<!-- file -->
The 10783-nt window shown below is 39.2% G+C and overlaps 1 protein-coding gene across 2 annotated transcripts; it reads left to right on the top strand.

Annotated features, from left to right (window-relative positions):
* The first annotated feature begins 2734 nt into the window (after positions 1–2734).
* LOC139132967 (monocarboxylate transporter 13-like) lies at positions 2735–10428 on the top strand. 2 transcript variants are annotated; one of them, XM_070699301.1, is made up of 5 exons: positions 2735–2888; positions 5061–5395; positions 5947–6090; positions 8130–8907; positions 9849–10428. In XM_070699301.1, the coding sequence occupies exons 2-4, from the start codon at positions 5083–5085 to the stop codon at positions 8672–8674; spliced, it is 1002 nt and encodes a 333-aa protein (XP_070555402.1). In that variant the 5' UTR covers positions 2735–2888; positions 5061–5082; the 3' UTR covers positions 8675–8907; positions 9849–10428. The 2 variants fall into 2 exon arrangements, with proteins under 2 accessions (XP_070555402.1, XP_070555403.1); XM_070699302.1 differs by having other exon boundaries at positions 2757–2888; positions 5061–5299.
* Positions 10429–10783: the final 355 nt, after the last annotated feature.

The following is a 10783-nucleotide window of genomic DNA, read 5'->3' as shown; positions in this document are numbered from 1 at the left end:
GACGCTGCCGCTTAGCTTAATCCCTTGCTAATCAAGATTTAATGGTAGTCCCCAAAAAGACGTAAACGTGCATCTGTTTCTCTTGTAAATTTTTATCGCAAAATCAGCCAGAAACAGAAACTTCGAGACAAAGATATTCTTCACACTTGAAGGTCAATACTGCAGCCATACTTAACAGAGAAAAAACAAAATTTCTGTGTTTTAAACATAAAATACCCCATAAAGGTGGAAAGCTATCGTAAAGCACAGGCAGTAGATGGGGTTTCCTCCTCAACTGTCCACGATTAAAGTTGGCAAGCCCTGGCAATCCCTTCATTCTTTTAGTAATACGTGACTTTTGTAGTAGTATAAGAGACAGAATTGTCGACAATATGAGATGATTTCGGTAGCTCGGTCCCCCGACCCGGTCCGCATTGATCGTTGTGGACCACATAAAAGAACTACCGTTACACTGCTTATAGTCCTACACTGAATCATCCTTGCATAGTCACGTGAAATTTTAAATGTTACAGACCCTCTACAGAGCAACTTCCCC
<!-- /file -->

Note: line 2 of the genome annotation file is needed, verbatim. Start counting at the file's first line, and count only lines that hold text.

Annotated features, from left to right (window-relative positions):